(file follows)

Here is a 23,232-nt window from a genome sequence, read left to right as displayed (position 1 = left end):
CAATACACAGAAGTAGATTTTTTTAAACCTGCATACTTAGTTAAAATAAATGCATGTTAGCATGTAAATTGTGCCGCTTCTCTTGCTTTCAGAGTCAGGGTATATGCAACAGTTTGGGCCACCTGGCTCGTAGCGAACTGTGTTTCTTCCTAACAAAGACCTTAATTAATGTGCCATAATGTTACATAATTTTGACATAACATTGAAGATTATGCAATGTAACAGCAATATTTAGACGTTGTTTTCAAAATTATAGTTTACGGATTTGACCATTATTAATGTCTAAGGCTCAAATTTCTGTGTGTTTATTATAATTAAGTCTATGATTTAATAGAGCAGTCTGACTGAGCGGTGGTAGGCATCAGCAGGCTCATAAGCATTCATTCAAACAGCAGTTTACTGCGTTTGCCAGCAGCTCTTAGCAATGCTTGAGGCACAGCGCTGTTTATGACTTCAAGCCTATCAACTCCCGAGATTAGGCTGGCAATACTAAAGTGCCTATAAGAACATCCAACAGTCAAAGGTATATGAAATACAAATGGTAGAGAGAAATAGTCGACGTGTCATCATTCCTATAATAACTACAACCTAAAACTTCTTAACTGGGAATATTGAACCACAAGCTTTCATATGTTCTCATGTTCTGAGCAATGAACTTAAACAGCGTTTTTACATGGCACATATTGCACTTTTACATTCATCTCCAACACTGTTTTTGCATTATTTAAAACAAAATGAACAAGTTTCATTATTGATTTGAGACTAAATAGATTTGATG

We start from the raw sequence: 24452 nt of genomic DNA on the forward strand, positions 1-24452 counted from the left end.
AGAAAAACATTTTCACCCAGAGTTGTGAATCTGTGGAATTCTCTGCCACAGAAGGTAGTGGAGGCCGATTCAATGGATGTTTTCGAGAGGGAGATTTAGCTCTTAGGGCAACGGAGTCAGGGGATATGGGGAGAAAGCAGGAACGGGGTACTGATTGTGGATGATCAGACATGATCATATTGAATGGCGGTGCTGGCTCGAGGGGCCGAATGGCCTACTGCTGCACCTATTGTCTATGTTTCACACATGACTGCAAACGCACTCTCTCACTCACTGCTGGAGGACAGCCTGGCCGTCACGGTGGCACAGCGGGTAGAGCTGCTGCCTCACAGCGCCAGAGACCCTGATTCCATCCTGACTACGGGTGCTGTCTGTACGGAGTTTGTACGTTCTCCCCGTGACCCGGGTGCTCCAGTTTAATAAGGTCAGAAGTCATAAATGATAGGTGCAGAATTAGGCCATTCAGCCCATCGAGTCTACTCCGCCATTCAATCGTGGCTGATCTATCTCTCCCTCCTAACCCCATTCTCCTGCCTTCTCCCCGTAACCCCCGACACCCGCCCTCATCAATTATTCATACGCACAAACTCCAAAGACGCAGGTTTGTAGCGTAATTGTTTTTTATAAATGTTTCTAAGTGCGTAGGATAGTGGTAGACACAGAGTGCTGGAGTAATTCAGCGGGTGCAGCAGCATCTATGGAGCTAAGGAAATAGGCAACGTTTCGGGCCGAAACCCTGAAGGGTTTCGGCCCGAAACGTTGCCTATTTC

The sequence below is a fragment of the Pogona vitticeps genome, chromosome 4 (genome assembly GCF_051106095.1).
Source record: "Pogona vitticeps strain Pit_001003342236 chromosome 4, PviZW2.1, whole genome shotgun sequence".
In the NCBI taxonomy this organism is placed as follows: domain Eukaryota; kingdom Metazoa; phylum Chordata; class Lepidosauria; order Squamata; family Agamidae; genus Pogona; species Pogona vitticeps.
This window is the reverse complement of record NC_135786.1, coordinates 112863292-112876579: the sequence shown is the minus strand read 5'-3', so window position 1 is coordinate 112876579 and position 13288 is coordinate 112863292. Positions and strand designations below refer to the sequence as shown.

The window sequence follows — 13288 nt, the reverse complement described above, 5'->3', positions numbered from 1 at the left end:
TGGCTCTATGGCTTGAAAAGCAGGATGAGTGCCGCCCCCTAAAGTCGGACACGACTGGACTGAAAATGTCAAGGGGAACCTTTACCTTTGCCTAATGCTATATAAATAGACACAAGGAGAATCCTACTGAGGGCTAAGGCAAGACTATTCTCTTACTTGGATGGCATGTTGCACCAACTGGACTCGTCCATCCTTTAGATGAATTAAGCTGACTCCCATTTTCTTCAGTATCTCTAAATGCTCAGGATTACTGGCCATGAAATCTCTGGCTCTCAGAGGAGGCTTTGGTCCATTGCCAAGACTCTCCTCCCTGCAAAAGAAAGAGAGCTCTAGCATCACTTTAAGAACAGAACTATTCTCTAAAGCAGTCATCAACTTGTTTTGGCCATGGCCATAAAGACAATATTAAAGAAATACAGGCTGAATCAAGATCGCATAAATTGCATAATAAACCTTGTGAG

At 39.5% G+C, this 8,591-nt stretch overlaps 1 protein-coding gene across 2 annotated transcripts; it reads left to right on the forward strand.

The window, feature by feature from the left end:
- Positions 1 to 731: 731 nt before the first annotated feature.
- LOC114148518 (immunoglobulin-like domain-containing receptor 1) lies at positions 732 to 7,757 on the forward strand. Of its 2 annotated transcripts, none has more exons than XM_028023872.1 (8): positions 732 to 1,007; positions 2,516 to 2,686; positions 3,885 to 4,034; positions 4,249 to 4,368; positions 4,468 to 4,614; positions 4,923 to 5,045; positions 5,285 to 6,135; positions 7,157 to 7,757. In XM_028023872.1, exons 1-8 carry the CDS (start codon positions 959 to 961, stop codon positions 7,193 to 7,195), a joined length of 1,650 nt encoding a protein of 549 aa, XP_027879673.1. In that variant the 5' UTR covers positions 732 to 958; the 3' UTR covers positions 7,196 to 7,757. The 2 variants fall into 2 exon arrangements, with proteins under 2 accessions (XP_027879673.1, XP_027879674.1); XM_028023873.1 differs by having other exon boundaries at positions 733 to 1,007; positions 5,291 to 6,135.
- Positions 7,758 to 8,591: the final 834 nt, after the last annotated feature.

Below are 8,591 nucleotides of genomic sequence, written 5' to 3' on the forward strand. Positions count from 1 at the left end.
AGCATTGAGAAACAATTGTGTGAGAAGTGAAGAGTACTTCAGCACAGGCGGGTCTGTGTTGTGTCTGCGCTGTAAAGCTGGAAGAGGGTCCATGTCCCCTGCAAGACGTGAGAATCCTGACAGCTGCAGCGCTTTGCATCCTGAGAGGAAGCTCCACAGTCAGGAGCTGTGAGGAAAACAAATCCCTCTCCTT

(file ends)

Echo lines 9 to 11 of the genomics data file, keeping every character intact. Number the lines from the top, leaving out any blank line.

The window sequence follows — 13288 nt, the reverse complement described above, 5'->3', positions numbered from 1 at the left end:
TGGCTCTATGGCTTGAAAAGCAGGATGAGTGCCGCCCCCTAAAGTCGGACACGACTGGACTGAAAATGTCAAGGGGAACCTTTACCTTTGCCTAATGCTATATAAATAGACACAAGGAGAATCCTACTGAGGGCTAAGGCAAGACTATTCTCTTACTTGGATGGCATGTTGCACCAACTGGACTCGTCCATCCTTTAGATGAATTAAGCTGACTCCCATTTTCTTCAGTATCTCTAAATGCTCAGGATTACTGGCCATGAAATCTCTGGCTCTCAGAGGAGGCTTTGGTCCATTGCCAAGACTCTCCTCCCTGCAAAAGAAAGAGAGCTCTAGCATCACTTTAAGAACAGAACTATTCTCTAAAGCAGTCATCAACTTGTTTTGGCCATGGCCATAAAGACAATATTAAAGAAATACAGGCTGAATCAAGATCGCATAAATTGCATAATAAACCTTGTGAG

At 39.5% G+C, this 8,591-nt stretch overlaps 1 protein-coding gene across 2 annotated transcripts; it reads left to right on the forward strand.